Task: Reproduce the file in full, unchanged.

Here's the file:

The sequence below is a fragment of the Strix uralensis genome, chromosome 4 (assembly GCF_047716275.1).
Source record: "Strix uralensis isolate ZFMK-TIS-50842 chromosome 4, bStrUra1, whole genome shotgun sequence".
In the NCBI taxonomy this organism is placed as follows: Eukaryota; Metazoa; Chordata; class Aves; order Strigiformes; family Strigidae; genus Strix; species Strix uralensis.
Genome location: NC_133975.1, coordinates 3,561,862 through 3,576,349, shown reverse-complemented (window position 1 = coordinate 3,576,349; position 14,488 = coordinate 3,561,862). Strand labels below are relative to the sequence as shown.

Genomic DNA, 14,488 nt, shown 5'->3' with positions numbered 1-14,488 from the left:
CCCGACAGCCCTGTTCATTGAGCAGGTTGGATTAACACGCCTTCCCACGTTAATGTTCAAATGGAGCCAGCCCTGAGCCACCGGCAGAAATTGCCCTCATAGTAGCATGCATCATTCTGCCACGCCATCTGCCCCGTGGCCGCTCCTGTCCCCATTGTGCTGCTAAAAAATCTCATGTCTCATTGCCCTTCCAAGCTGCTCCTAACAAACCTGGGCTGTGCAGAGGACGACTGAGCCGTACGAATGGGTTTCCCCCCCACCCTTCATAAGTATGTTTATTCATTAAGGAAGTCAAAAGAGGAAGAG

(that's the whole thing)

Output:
The sequence below is a fragment of the Strix uralensis genome, chromosome 4 (assembly GCF_047716275.1).
Source record: "Strix uralensis isolate ZFMK-TIS-50842 chromosome 4, bStrUra1, whole genome shotgun sequence".
In the NCBI taxonomy this organism is placed as follows: Eukaryota; Metazoa; Chordata; class Aves; order Strigiformes; family Strigidae; genus Strix; species Strix uralensis.
Genome location: NC_133975.1, coordinates 3,561,862 through 3,576,349, shown reverse-complemented (window position 1 = coordinate 3,576,349; position 14,488 = coordinate 3,561,862). Strand labels below are relative to the sequence as shown.

Genomic DNA, 14,488 nt, shown 5'->3' with positions numbered 1-14,488 from the left:
CCCGACAGCCCTGTTCATTGAGCAGGTTGGATTAACACGCCTTCCCACGTTAATGTTCAAATGGAGCCAGCCCTGAGCCACCGGCAGAAATTGCCCTCATAGTAGCATGCATCATTCTGCCACGCCATCTGCCCCGTGGCCGCTCCTGTCCCCATTGTGCTGCTAAAAAATCTCATGTCTCATTGCCCTTCCAAGCTGCTCCTAACAAACCTGGGCTGTGCAGAGGACGACTGAGCCGTACGAATGGGTTTCCCCCCCACCCTTCATAAGTATGTTTATTCATTAAGGAAGTCAAAAGAGGAAGAG